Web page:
I think about this kind of thing a lot: what is different about people who had a sensible youth? I work with people who got their first career job before they even left college. Who got married at age 25 and are still (seemingly happily) married 20 years later. How did they know so young what kind of lives they wanted? How could they look so far ahead?

Maybe they seem a bit passionless, but there are other people who threw themselves into their passions at a very young age in a positive, productive way. People who wrote books or became doctors or composers. As opposed to people who wandered aimlessly around the country, reading Tolstoy and, in Chris's case, killing squirrels for food.

Krakauer makes the argument that if Chris had survived, we would've thought he was cool. He probably would've gone on to law school or written a book about his adventures (two of his possible goals) and we would've admired him for his resourcefulness and independence. I totally buy that argument, and that pisses me off even more. I want to believe that Chris spelled his own doom, and luck had nothing to do with it.

I guess I don't like to remember how unmethodical I was back then, how little I knew about how to go after what I wanted. Reading about Chris throws me back into that world: the land of pointless passion.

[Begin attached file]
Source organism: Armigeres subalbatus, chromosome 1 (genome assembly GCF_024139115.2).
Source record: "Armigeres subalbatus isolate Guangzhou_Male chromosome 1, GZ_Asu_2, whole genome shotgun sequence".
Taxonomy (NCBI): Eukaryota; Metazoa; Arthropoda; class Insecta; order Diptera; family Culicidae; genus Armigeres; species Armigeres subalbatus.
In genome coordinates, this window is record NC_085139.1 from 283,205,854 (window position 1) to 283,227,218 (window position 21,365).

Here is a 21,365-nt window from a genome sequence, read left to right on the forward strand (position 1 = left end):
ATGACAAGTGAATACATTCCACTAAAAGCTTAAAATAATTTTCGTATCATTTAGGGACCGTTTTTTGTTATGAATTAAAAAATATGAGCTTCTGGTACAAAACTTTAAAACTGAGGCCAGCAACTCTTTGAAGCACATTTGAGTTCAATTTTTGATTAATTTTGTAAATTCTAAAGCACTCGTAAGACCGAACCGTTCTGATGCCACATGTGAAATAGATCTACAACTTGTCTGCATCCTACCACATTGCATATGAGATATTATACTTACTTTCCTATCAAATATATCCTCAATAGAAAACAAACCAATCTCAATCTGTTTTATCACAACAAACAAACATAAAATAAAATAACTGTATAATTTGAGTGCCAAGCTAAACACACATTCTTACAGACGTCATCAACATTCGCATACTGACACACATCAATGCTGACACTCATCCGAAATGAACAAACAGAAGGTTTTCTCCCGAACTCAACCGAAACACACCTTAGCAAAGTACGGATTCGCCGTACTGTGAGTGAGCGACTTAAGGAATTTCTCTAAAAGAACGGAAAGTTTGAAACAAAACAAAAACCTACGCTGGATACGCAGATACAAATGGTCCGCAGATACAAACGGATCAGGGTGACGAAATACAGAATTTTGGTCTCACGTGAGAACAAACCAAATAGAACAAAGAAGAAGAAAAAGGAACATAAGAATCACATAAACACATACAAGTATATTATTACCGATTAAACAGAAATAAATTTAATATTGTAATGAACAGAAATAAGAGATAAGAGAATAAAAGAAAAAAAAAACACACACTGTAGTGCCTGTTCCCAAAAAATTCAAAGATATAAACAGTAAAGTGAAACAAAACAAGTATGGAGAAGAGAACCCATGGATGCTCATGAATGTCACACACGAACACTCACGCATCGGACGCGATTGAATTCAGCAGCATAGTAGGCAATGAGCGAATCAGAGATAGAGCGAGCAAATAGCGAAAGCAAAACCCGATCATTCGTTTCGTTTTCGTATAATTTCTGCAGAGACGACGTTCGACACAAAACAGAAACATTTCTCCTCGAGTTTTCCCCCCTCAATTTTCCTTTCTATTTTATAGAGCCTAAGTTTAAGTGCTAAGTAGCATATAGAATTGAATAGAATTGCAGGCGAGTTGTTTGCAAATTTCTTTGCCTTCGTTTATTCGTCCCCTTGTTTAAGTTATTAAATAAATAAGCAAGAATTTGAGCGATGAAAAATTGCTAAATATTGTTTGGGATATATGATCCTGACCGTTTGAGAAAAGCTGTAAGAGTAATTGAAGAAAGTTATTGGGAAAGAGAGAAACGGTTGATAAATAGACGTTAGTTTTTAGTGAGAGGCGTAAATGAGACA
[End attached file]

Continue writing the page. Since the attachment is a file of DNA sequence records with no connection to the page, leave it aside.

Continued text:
I did, however, thoroughly enjoy reading Anna Karenina. So maybe it was all worthwhile.

Saturday, January 5, 2008

sam the hippo

A friend of mine from Bake just sent me the obituary for the man who used to own Larson's Dairy. Larson's was--wait for it--a drive-thru combination dairy and gas station. As a child, I didn't find that weird.

Although we never bought gas there (hilariously, too expensive -- only the best petrol served at Larson's) we stopped there about once a week. You drove past the cow pasture on your right, then into a large, two-lane, arched tunnel. The milkman would take your case of empty bottles from the car, then fill whatever order you had for the week. They carried all varietes of milk, including chocolate and buttermilk, as well as various other dairy products we never purchased, like cottage cheese.

We were pretty much there for the milk. And the occasional bottle of fruit punch, which came in a glass 1/2 gallon milk bottle and was bright pink. I have no idea what it was made from or how it came to be there. The association between milk and punch was never explained.

There were lots of oddities at Larson's (which we never referred to as "Larson's drive-thru" because the fact that it was a flipping drive-thru dairy didn't make the slightest impression on the humorless population of Bakersfield). The biggest oddity was the hippopatumus, complete with his community-built pool, in one corner of the cow pasture.

Sam the hippo arrived when I was about 10 years old. He lived at the dairy for a few years until they donated him either to Cal Worthington or the San Diego Wild Animal Park, depending on which rumor you believe. Apparently Sam was some flagship animal for a sad zoo project that never got off the ground.

For a while, all our milk cartons at school were printed with information about the "Save Sam" campaign. I suppose all the schoolchildren were expected to donate their pennies or something, or go door-to-door collecting. There were even, according to my friend Richard (amateur Bakersfield historian), bumper stickers.

Then Sam mysteriously vanished. Shipped off and soon forgotten. It makes me a little sad.